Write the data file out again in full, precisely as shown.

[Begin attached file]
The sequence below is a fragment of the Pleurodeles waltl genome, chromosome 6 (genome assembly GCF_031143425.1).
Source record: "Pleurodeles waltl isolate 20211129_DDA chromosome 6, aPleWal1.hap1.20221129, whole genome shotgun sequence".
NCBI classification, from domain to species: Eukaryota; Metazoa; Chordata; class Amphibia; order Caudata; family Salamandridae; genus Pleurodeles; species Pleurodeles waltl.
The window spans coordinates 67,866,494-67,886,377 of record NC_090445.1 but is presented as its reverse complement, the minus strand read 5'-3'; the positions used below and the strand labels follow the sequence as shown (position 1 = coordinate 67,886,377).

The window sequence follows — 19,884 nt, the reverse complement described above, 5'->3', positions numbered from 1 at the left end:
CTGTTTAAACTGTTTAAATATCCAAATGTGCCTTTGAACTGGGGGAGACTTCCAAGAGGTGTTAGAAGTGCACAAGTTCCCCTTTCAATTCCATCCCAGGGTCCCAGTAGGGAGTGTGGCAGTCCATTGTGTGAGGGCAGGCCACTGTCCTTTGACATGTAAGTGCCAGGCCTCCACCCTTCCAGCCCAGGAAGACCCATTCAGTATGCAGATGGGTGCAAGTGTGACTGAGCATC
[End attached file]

The sequence below is a fragment of the Pleurodeles waltl genome, chromosome 6 (genome assembly GCF_031143425.1).
Source record: "Pleurodeles waltl isolate 20211129_DDA chromosome 6, aPleWal1.hap1.20221129, whole genome shotgun sequence".
NCBI classification, from domain to species: Eukaryota; Metazoa; Chordata; class Amphibia; order Caudata; family Salamandridae; genus Pleurodeles; species Pleurodeles waltl.
The window spans coordinates 67,866,494-67,886,377 of record NC_090445.1 but is presented as its reverse complement, the minus strand read 5'-3'; the positions used below and the strand labels follow the sequence as shown (position 1 = coordinate 67,886,377).

The window sequence follows — 19,884 nt, the reverse complement described above, 5'->3', positions numbered from 1 at the left end:
CTGTTTAAACTGTTTAAATATCCAAATGTGCCTTTGAACTGGGGGAGACTTCCAAGAGGTGTTAGAAGTGCACAAGTTCCCCTTTCAATTCCATCCCAGGGTCCCAGTAGGGAGTGTGGCAGTCCATTGTGTGAGGGCAGGCCACTGTCCTTTGACATGTAAGTGCCAGGCCTCCACCCTTCCAGCCCAGGAAGACCCATTCAGTATGCAGATGGGTGCAAGTGTGACTGAGCATC